An attractive and arguably more traditional treatment than some others, the title is a bit of a misnomer. The pavers themselves are solid, but the system is highly permeable. According to Raboine of Belgard, the process works like this:
“Permeable pavers are designed to allow water to run through the space between pavers instead of running off the surface of the pavement into a catch basin or drain. These joints are filled with clear crushed stone so that the water flows freely.”
The process assure water is filtered before it re-enters the water table.
“Below the pavers is another layer of clear stone (no fine particles) anywhere from 8 inches to over 1-foot-thick depending on application and soil conditions,” he added. “From here the water can seep back into the ground slowly, and naturally.”
It runs from about $15 to $30 per square foot. Visit belgard.com for more information.
A driveway composed of regular grass would quickly become a muddy mess. But with a system of curvy plastic supports buried in the soil, that turf can support tons per square meter and stay relatively lush.
The systems allow rainwater to flow pretty much as it would through a regular lawn. Some grids have perforations that allow water to also flow laterally to prevent pooling. The GD Grass system website has lots of detailed information.
The applications for solar panels continue to expand, so what was once a roof-only situation can now be found on house siding and even walkways and driveways—and beyond. Eventually, many road, parking lot, and other large surfaces could incorporate solar panels, generating power for local municipalities. For the individual consumer, a solar driveway can generate clean energy and lessen the dependence on other (possibly less sustainable) sources.
Comparatively more expensive than other methods here, the cost of this technology should come down as it becomes more widely used and produced in greater quantities. A system’s cost varies based on 1) how much energy one needs/wants this installation to create, and 2) how much ground real estate one has to work with.
Long-term costs/benefits also vary depending on location. A driveway in Arizona receives more sun than one in Minnesota and will therefore produce more energy, recouping costs more quickly. Also, one of these systems makes more sense if there aren’t four cars parked in the drive for most of the day.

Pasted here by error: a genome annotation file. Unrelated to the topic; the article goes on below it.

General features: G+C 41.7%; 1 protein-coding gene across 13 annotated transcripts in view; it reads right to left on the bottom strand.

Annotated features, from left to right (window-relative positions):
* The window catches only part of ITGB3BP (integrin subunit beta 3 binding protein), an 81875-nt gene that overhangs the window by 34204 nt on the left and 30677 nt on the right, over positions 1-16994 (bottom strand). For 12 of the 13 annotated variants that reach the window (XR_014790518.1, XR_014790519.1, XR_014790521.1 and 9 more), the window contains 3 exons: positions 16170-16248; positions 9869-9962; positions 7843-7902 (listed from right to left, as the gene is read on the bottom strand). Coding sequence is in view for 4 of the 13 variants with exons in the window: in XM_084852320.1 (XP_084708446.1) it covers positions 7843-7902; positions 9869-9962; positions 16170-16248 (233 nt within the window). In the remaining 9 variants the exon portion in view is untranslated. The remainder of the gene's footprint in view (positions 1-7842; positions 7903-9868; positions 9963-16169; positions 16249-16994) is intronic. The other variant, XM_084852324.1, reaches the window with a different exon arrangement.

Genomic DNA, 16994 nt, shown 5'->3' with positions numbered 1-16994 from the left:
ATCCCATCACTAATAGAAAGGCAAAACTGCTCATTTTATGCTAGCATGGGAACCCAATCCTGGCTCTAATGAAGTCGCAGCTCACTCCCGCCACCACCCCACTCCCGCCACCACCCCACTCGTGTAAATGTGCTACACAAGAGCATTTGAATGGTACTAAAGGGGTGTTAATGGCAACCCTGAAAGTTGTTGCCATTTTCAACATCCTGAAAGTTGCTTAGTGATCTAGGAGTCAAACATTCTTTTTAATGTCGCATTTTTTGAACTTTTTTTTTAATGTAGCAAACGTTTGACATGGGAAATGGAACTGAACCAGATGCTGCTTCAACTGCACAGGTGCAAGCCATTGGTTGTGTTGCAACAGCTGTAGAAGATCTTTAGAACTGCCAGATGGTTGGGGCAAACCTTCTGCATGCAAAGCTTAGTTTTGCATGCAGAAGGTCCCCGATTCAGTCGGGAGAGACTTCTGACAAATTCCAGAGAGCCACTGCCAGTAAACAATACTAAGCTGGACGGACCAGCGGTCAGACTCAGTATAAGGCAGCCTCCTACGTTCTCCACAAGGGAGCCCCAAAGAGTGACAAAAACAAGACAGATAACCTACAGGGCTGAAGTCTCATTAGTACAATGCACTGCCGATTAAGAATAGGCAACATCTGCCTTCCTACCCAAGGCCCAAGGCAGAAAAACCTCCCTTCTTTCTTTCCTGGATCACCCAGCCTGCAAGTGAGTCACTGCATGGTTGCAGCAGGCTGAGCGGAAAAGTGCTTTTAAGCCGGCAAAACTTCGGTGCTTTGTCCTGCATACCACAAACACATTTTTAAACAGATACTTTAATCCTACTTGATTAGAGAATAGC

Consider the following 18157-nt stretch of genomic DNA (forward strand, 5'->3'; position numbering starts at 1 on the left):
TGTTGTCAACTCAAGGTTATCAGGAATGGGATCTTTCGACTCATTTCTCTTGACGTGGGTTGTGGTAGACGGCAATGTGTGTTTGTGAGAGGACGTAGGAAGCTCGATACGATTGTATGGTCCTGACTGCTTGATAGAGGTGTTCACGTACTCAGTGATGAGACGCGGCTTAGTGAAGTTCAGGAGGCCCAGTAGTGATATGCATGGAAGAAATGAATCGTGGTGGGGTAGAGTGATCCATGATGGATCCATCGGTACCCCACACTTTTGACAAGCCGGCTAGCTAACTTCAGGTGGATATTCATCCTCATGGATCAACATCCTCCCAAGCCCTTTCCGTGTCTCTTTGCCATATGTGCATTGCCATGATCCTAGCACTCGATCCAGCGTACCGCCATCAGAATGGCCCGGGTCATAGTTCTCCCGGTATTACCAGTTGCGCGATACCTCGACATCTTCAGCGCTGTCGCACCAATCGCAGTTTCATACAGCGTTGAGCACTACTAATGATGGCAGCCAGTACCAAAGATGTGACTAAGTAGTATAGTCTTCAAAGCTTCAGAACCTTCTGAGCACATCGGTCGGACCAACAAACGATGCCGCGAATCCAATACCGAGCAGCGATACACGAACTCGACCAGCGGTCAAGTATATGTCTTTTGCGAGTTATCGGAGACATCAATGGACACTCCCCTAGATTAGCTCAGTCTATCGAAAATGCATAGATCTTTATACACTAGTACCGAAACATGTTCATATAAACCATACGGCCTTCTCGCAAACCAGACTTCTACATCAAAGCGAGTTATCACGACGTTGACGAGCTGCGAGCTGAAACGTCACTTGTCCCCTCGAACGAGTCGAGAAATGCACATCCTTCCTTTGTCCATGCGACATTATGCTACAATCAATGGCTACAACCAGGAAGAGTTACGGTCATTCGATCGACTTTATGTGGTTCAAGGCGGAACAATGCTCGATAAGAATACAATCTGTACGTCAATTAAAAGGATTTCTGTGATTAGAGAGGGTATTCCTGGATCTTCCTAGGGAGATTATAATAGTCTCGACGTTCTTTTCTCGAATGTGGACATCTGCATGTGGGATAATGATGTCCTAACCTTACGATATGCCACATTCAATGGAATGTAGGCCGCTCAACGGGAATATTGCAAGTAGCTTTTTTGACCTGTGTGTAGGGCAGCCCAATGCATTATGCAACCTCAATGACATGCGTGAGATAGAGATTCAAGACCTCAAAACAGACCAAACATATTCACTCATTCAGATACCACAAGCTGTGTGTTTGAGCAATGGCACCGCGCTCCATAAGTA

Solar Roadways is one example of a solar provider addressing the needs of their client base. The Idaho based company makes solar road panels, which includes heating elements to prevent snow and ice accumulation.
And there’s more. “LED lights can be used for holiday decorating and entertaining. This also means that driveways can double as sports courts, as the LED lights can be programmed to make various sport court options,” says Julie Brusaw, Co-Founder of Solar Roadways.
One of the newer and more innovative products in this arena are hempcrete bricks, which are made from tough inner hemp fibers and a lime-based binder, which allows them to keep their shape even after years of weathering.
They are generally lighter than regular bricks, which makes them less expensive and more environmentally sustainable to transport. They also absorb carbon from the atmosphere, so it’s like having extra trees added to a property.
The legality of hemp has not been definitively decided in all states, but the future looks promising.
Grow your own. This is one of the stranger (and least developed) ideas, but one that’s gaining traction. The basic idea is that an organic substrate is inoculated with mycelium, a network of fungal threads. These then eat and digest the substrate and, in the process, form a solid mass.
“The advantages of using fungal mycelium lie in the fact that it is 100% biodegradable as well as in its exceptional material properties. More specifically, the mycelium tissue can trap more heat than fiberglass insulation, it is fireproof, nontoxic, partly mold and water resistant and stronger pound for pound than concrete.”
Construction companies are working to make the process more practical and devising ways to turn the mass into bricks and other materials that have consistency.
The process of growing the mushrooms can be manipulated to create just about any shape. An article from 2018 in Critical Concrete details some of the promise of “mycelium technology” and how it can be employed to solve various construction problems.
Phil Ross, a San Francisco–based artist and the chief technology officer and cofounder of MycoWorks, is one advocate who sees the possibilities of fungi. His company grows mycelium into art, furniture, and durable fabrics, including a leather substitute. (Not surprisingly, his nickname is the “Mushroom Man.”)
The technology (if it can even be called that yet) is still being developed, but the advent of mushroom-surfaced driveways may not be far off.